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We passed Ratlam, which I had visited a few months earlier, when a massive yagna had been organised there, and a friend of mine, Yogmata Chetna, a disciple of Mahayogi Pilot Baba, took Sthal Samadhi there, staying underground for 72 hours, before emerging to a world of lights, noise and people.

chhatriAs we approached Shivpuri, we decided we would stay the night at the MP Tourist Village, tastefully designed, with excellent service. We were visiting Shivpuri after almost 2 decades. It had not changed much - a typical district headquarter small town. Notable is the well-maintained chattri of the erstwhile Maharaja Madhavrao of Scindia, made in 1910, with obvious architectural inspiration from the Taj Mahal. The chattri of his mother is simpler. Both are tasteful and there is an air of gracious solemnity and sanctity there.

We visited the Madhav National Park, and the drive through it provided enough glimpses of wildlife. Wild boar, neelgai, deer, chinkara, sambar, langur, crocodile in the lake, and a wide spectrum of birds, including partridge, quail, various species of herons, storks, cranes, terns and vultures.

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Impressions of Shivpuri by Rajiv Butalia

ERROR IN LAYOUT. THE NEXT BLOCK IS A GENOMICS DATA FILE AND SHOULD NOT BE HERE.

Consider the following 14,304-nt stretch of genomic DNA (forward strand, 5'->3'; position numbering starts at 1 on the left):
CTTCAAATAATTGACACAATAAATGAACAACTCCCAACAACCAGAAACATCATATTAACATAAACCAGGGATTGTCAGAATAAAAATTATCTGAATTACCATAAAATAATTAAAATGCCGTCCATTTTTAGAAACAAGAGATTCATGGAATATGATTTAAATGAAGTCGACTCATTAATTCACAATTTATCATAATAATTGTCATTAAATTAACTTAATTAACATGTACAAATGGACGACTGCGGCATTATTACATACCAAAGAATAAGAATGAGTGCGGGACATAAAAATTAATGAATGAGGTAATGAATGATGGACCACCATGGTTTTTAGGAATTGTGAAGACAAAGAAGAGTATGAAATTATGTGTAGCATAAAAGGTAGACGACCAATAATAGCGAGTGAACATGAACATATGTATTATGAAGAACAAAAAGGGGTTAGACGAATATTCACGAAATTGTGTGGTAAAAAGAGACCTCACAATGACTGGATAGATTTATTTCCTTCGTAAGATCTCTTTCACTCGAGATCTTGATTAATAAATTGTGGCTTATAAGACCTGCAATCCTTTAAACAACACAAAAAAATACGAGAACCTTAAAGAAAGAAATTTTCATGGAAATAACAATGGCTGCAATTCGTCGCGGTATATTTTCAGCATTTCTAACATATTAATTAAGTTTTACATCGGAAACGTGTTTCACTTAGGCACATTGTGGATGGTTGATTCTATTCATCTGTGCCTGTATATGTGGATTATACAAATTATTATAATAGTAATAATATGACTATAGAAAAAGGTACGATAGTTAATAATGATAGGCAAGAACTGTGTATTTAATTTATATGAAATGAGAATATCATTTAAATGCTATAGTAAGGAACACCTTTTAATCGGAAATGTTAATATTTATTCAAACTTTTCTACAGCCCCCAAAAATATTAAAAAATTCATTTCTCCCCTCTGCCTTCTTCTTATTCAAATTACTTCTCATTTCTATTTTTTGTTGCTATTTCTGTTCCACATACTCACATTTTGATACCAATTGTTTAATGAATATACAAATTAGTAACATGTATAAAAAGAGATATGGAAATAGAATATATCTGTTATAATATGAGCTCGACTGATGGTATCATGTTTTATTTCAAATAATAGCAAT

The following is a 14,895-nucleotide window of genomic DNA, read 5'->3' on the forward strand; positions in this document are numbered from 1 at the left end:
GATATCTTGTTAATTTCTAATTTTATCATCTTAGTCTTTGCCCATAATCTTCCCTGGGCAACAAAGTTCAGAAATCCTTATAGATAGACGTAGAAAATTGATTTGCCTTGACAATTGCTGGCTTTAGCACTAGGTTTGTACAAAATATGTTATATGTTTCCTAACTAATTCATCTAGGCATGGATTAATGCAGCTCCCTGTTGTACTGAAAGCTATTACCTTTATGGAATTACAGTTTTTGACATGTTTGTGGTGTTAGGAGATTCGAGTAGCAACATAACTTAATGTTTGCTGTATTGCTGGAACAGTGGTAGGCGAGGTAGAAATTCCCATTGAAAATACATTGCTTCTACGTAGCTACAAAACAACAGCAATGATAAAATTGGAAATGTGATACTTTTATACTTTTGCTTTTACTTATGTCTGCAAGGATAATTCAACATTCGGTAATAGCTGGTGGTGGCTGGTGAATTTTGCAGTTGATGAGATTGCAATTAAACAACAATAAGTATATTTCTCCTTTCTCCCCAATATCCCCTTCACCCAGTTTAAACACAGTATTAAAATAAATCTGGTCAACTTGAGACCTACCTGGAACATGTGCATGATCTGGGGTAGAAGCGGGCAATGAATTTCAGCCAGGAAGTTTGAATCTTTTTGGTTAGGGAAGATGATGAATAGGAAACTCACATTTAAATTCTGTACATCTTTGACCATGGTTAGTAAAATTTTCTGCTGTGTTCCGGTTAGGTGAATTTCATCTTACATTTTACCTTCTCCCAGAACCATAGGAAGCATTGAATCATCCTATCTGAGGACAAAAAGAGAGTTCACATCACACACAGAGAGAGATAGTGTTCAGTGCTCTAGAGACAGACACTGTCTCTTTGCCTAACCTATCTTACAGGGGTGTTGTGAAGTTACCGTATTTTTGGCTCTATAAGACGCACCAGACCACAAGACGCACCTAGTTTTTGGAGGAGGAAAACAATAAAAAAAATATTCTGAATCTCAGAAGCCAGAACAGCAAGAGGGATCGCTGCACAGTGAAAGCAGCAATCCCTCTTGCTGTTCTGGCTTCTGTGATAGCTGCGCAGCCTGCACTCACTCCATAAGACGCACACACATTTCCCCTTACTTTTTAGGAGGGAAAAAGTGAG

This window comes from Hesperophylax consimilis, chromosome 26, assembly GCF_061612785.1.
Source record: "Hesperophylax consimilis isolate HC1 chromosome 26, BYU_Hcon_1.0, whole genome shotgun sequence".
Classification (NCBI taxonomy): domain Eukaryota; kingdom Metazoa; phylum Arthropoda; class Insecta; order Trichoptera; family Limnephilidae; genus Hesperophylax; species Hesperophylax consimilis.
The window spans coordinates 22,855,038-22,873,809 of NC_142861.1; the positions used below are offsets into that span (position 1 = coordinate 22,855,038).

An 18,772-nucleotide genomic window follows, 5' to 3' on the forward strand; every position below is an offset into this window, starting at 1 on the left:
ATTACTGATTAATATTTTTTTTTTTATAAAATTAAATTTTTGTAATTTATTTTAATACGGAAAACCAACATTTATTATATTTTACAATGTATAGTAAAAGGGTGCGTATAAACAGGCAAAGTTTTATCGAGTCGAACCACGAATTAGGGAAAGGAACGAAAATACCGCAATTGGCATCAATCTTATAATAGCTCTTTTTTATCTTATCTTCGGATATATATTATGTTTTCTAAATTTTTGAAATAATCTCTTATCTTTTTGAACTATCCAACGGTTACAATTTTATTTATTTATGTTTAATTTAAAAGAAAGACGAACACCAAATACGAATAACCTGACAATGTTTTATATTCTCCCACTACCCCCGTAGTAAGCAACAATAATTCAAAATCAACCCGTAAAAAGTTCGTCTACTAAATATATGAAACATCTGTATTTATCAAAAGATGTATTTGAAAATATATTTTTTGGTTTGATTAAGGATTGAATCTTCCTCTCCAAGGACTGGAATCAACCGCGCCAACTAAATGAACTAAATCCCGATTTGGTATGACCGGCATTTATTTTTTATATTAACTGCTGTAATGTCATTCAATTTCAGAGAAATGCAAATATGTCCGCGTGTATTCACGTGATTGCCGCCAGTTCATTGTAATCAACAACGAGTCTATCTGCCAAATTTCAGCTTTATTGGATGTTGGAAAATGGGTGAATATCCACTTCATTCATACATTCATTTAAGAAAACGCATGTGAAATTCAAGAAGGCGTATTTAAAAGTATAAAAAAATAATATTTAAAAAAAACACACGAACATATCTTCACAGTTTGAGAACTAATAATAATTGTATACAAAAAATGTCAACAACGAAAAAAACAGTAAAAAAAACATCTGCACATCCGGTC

As we drove towards Shivpuri, one of the tyres developed a crack. Early next morning, driving towards Gwalior 100 kms away, we thought we would buy a new tyre when shops opened. Hardly 20 kms out, coincidentally, another tyre cracked, so we headed back towards Shivpuri, waited for the shops to open at 10 a.m. and bought the only available matching tyre, before heading for Gwalior, where we stopped for lunch and the purchase of another tyre. Through the sweltering heat of the afternoon, we drove towards Agra, reaching there at almost 5 p.m., checking in at Mayur Tourist Complex on Fatehabad Road. Spacious rooms, sprawling well-maintained gardens, swimming pool and a bunch of avaricious thugs for staff, expecting to be tipped at every sneeze.

TajI had been to Agra several times in the past, and had many memories of other visits. Early the next morning visiting the Taj, I stood, as always, in awe. An architectural masterpiece, unparalleled in history - its stands a mute witness to changing times and destinies, a grandiloquent silent spectator to political, social, environmental, cultural changes, demanding wonderstruck awe from friend and foe alike.